The impact of ingroup favoritism on self-esteem: A normative perspectiveIacoviello, V., Berent, J., Frederic, N. S. & Pereira, A., Jul-2017, In : Journal of Experimental Social Psychology. 71, p. 31-41 11 p.
Research output: Contribution to journal › Article › Academic › peer-review
The present research examines the impact of ingroup favoritism on self-esteem. According to the self-esteem hypothesis (Abrams & Hogg, 1988), favoring the ingroup over an outgroup should lead to higher self-esteem. However, empirical tests of this hypothesis have revealed mixed results. In light of the heterogeneity of these findings, we investigate the moderating role of ingroup norms regarding intergroup discrimination. According to this normative perspective, we hypothesize that believing one has favored the ingroup increases personal self-esteem to the extent that such behavior is congruent with the ingroup norm. Three studies showed a positive impact of perceived ingroup favoritism (vs. intergroup fairness) on personal self-esteem when the ingroup norm was pro-discriminatory (Studies 1-3). However, this effect disappeared when the pro-discriminatory ingroup norm was attenuated (Study 1), and was even reversed when the ingroup norm was clearly anti-discriminatory (Studies 2-3). Further, this moderation was primarily observed when the ingroup norms were injunctive (rather than descriptive; Study 2), and among participants who highly value conformity (Study 3). These findings are discussed with regard to the classical understanding of the self-esteem hypothesis. (C) 2017 Elsevier Inc. All rights reserved.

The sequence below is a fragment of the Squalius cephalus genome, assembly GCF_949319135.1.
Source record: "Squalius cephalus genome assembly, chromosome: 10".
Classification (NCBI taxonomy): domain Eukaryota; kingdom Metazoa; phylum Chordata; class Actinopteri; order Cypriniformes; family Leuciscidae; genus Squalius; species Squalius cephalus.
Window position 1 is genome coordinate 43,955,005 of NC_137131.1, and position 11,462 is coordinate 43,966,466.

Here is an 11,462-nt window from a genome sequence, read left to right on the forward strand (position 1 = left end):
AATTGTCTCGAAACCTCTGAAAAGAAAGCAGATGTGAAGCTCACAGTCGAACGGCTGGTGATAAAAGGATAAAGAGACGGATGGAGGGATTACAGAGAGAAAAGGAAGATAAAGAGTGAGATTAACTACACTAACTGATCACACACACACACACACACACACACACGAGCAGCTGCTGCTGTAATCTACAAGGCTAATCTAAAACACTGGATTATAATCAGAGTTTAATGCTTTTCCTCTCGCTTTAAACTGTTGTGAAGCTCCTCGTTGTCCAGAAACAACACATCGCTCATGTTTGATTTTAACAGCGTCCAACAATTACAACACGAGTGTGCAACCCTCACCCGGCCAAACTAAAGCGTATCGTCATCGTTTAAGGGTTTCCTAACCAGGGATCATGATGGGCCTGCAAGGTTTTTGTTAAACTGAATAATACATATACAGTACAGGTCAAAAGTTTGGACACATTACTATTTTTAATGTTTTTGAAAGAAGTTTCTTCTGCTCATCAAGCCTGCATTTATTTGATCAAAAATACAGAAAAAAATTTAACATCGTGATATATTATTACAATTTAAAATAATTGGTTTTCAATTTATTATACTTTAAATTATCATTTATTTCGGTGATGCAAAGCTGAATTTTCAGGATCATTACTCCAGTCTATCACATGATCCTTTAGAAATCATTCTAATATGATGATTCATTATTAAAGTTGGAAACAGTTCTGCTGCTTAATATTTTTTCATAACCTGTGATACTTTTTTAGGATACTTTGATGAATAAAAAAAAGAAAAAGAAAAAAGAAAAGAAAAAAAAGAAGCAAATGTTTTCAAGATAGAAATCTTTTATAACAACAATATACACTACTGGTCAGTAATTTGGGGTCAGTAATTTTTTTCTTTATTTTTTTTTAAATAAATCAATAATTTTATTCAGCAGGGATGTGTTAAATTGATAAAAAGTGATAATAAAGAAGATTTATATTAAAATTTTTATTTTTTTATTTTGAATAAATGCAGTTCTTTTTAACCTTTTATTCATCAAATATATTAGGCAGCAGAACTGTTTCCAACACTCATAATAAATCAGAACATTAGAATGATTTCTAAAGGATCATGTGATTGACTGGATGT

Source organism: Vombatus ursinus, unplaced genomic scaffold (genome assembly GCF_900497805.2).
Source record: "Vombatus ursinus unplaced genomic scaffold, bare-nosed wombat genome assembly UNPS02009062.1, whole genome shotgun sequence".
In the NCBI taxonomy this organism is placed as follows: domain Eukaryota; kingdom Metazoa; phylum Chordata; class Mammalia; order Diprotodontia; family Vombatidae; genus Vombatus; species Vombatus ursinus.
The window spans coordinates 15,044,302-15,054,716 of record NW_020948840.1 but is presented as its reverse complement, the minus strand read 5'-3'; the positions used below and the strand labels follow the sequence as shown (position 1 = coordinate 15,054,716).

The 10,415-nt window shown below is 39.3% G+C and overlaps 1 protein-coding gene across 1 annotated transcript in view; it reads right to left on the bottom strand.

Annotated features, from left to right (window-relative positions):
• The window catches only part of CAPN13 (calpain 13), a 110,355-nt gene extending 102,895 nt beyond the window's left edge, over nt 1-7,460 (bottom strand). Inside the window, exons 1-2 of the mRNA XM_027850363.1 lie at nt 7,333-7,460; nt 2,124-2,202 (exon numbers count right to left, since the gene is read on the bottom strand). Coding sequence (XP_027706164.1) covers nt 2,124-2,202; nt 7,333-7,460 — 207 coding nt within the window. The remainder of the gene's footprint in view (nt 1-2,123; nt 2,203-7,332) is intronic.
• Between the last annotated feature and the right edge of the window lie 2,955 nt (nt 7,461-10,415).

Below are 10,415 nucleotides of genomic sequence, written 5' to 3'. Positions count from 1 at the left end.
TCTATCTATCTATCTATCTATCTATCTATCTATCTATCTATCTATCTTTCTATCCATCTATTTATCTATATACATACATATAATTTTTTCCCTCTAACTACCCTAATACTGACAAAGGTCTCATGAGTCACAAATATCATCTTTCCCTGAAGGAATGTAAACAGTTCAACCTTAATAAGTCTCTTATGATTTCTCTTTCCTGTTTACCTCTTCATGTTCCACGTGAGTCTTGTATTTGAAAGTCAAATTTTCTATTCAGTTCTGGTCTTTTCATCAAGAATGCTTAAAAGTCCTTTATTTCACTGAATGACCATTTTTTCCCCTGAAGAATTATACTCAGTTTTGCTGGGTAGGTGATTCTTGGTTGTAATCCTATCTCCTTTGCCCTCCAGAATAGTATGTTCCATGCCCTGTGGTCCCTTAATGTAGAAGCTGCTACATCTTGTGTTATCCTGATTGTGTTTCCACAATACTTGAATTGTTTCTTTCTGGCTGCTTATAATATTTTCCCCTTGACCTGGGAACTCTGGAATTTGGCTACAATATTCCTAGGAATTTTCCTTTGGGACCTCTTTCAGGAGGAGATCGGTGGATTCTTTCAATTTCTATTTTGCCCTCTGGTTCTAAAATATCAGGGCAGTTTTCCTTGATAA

|Number of pages||11|
|Journal||Journal of Experimental Social Psychology|
|Publication status||Published - Jul-2017|
- Ingroup favoritism, Self-esteem, Ingroup norms, Social identity, Intergroup relations, MINIMAL GROUP PARADIGM, INJUNCTIVE GROUP NORMS, IN-GROUP FAVORITISM, SOCIAL IDENTITY, INTERGROUP DISCRIMINATION, MECHANICAL TURK, GROUP MEMBERS, BEHAVIOR, BIAS, PREJUDICE